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Beaufort Co. could change how it spends millions in public money on land preservation

Experience Whitehall, prime Lady’s Island property ripe for development

Almost 10 acres at Whitehall on Lady's Island across from downtown Beaufort was preserved as parkland, thanks in part to the Beaufort County Rural and Critical Land Preservation Project.
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Almost 10 acres at Whitehall on Lady's Island across from downtown Beaufort was preserved as parkland, thanks in part to the Beaufort County Rural and Critical Land Preservation Project.

Beaufort County wants to change the process for how millions of taxpayer dollars are spent to buy and preserve property from development after controversy followed its most recent deal.

Interim county administrator John Weaver plans for county staff and council members to be more involved in vetting potential purchases from the beginning, according to new procedures he outlined this week.

County officials would be involved before the deals are fully negotiated by the Beaufort County Open Land Trust, which is contracted to administer the county’s land preservation program, and before the county board established to review and offer recommendations to council members on such projects.

The changes come amid a dispute and potential legal action between the county and developers over the terms of the sale of Whitehall on Lady’s Island in October.

“The deal was done before it ever got to you,” Weaver told County Council’s Natural Resources Committee Monday. “That’s what I’m trying to avoid.”

Board members who oversee the county’s land preservation efforts say Weaver’s plans go against county rules for the program.

Until now, Land Trust land protection director Barbara Holmes negotiates with a potential seller, the deal is brought to the Rural and Critical Lands Preservation Board for review and recommendations and then to the Natural Resources Committee. Under Weaver’s recent directive, the County Council committee will consider the project before the Rural and Critical Lands board.

The Natural Resources Committee moved forward under the new procedure Monday, considering the purchase of 108 acres on Lady’s Island and directing the county to move forward with due diligence on the former Harris Pillow site on Trask Parkway across from Marine Corps Air Station Beaufort.

Weaver’s directive goes against county rules that give the Rural and Critical Lands board power to set policies for the preservation program, Land Trust board president Alex Shuford said in a March 12 letter to Weaver copied to council members. Procedural changes should first be brought to the Rural and Critical Lands board and then to County Council for approval, Shuford wrote.

He added that it was not appropriate under the terms of the Land Trust’s contract for county staff members to participate in negotiations.

Representatives for the Land Trust and Rural and Critical Lands board say they support possible improvements to land preservation policies last updated in 2006.

“We feel we can offer valuable insight on the proposed changes,” Open Land Trust executive director Kristin Williams said Thursday. “We just hope we can be part of that conversation before changes are made.”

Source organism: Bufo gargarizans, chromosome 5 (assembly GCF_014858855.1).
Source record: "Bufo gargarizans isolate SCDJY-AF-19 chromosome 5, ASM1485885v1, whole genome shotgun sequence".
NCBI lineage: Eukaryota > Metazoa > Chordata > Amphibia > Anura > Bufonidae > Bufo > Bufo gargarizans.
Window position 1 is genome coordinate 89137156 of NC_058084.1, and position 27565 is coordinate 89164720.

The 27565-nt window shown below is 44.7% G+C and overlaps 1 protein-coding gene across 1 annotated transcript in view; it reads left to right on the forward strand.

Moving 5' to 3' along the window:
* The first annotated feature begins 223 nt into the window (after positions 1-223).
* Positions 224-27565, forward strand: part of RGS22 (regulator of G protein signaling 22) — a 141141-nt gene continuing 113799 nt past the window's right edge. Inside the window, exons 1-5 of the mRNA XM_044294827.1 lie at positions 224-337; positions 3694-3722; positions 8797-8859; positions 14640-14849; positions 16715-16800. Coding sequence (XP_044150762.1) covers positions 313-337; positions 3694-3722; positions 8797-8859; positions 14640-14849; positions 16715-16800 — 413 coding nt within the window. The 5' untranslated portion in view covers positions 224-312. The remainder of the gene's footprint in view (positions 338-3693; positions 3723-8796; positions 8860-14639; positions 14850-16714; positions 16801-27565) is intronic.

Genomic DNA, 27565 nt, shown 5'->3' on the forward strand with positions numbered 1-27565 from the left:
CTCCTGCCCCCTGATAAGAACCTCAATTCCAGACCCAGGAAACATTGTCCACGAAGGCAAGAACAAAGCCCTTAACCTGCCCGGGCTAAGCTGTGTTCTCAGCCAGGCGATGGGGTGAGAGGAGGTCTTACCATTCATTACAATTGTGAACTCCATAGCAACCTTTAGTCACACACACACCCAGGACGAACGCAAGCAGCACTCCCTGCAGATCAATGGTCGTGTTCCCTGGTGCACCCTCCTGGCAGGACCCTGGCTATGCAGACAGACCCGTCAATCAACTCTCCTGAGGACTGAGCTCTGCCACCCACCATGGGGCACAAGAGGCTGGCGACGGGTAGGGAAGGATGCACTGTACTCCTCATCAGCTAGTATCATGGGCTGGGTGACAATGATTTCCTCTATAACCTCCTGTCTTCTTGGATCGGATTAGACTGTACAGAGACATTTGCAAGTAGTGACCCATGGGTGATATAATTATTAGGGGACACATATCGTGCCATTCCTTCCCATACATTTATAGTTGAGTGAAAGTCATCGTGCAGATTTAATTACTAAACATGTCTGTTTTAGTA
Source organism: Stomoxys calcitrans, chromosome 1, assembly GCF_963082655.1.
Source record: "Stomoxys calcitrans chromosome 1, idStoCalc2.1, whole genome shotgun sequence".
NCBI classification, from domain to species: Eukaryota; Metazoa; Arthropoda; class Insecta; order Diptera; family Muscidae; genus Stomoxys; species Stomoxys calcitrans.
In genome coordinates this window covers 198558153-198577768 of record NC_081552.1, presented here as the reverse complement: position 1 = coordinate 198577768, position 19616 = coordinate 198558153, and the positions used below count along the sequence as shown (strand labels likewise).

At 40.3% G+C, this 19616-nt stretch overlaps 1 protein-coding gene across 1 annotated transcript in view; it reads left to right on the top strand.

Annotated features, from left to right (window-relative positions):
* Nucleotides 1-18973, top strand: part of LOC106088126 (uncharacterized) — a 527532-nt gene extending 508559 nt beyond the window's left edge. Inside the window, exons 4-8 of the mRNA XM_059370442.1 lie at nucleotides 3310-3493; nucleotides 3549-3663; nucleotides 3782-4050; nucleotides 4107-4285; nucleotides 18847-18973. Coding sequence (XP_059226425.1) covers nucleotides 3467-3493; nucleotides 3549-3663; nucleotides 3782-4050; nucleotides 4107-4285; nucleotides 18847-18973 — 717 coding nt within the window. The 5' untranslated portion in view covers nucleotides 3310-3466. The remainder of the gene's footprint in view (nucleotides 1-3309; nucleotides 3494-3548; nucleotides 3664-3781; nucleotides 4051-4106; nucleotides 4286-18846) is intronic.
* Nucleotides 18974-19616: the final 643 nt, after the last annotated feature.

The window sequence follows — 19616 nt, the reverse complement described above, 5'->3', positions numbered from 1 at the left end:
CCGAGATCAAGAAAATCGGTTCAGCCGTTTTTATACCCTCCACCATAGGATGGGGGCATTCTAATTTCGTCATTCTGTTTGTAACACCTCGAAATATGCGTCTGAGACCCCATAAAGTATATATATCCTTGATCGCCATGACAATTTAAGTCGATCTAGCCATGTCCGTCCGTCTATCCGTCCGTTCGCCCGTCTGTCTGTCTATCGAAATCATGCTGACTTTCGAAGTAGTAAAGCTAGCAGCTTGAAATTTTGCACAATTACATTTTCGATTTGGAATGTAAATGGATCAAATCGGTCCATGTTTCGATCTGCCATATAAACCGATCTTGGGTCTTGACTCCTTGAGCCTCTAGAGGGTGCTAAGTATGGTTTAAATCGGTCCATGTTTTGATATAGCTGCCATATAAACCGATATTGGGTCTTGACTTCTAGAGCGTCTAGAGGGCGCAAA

Rural and Critical Lands board chairman Michael Matthews told the committee Monday that changes would be welcome but should be the result of a group effort.

The county’s contract with the Land Trust is up in June. Weaver wants the proposed procedural changes in the new contract, he wrote in a letter to Land Trust board member Colden Battey in February.

Weaver’s directive comes after the county paid $4.371 million toward the $5.45 million purchase in October of 9.72 acres to preserve as a waterfront park on the Whitehall property Lady’s Island.

County officials have since said they did not agree to all the terms or the deal with developer Sam Levin and his group, Whitehall Point Holdings LLC, and that an easement agreement was filed in error as part of the sale and never properly approved. That sparked the threat of a lawsuit from the developers.

Weaver, interim county administrator since November, painted the Whitehall deal during a council meeting in February as one that enriched developers while County Council was kept largely in the dark as the Land Trust negotiated the agreement without receiving an independent appraisal. Council approved the purchase in the face of broad public support for the park and with a referendum looming on whether taxpayers would approve another $25 million for the land preservation program.

Others told Weaver during the committee meeting Monday that council members knew of the potential deal — if not all the details — sooner than the Aug. 27 date Weaver claimed.

“Whitehall was driven by County Council leadership, not by Rural and Critical Lands or by the Open Land Trust,” Beaufort City Council member Stephen Murray said during the Monday meeting. “To ask for these policy and procedure changes in response to Whitehall is simply unacceptable.”

Stephen Fastenau covers northern Beaufort County as a reporter for The Beaufort Gazette and The Island Packet, where he has worked since 2010 and been recognized with state and national awards. He studied journalism and political science at the University of South Carolina in Columbia and lives in Beaufort.
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